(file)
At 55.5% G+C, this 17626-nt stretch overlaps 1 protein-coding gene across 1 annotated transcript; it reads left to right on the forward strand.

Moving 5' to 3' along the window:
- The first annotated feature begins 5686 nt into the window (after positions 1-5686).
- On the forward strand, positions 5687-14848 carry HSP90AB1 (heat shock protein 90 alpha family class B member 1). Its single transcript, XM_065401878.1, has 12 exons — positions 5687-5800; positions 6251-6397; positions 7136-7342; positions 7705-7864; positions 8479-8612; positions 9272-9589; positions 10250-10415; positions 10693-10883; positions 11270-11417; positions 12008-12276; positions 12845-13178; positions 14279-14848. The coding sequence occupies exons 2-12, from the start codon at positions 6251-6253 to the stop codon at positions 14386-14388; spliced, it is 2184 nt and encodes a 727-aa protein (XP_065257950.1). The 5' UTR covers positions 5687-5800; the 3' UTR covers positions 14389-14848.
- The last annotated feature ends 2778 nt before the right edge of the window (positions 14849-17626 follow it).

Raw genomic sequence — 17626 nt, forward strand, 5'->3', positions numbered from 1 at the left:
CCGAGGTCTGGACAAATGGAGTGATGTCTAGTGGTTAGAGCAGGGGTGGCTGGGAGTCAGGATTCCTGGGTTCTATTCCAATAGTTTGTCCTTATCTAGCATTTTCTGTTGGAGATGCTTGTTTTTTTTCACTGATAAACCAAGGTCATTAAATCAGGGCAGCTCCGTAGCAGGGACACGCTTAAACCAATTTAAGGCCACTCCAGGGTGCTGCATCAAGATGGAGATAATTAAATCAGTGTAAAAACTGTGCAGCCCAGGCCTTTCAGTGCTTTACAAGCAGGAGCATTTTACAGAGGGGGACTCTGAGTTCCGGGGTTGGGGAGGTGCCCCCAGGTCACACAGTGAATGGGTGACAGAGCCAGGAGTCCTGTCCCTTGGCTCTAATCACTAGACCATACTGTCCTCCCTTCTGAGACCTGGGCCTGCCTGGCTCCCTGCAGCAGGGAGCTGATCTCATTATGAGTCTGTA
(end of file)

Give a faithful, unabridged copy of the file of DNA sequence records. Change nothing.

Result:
At 55.5% G+C, this 17626-nt stretch overlaps 1 protein-coding gene across 1 annotated transcript; it reads left to right on the forward strand.

Moving 5' to 3' along the window:
- The first annotated feature begins 5686 nt into the window (after positions 1-5686).
- On the forward strand, positions 5687-14848 carry HSP90AB1 (heat shock protein 90 alpha family class B member 1). Its single transcript, XM_065401878.1, has 12 exons — positions 5687-5800; positions 6251-6397; positions 7136-7342; positions 7705-7864; positions 8479-8612; positions 9272-9589; positions 10250-10415; positions 10693-10883; positions 11270-11417; positions 12008-12276; positions 12845-13178; positions 14279-14848. The coding sequence occupies exons 2-12, from the start codon at positions 6251-6253 to the stop codon at positions 14386-14388; spliced, it is 2184 nt and encodes a 727-aa protein (XP_065257950.1). The 5' UTR covers positions 5687-5800; the 3' UTR covers positions 14389-14848.
- The last annotated feature ends 2778 nt before the right edge of the window (positions 14849-17626 follow it).

Raw genomic sequence — 17626 nt, forward strand, 5'->3', positions numbered from 1 at the left:
CCGAGGTCTGGACAAATGGAGTGATGTCTAGTGGTTAGAGCAGGGGTGGCTGGGAGTCAGGATTCCTGGGTTCTATTCCAATAGTTTGTCCTTATCTAGCATTTTCTGTTGGAGATGCTTGTTTTTTTTCACTGATAAACCAAGGTCATTAAATCAGGGCAGCTCCGTAGCAGGGACACGCTTAAACCAATTTAAGGCCACTCCAGGGTGCTGCATCAAGATGGAGATAATTAAATCAGTGTAAAAACTGTGCAGCCCAGGCCTTTCAGTGCTTTACAAGCAGGAGCATTTTACAGAGGGGGACTCTGAGTTCCGGGGTTGGGGAGGTGCCCCCAGGTCACACAGTGAATGGGTGACAGAGCCAGGAGTCCTGTCCCTTGGCTCTAATCACTAGACCATACTGTCCTCCCTTCTGAGACCTGGGCCTGCCTGGCTCCCTGCAGCAGGGAGCTGATCTCATTATGAGTCTGTA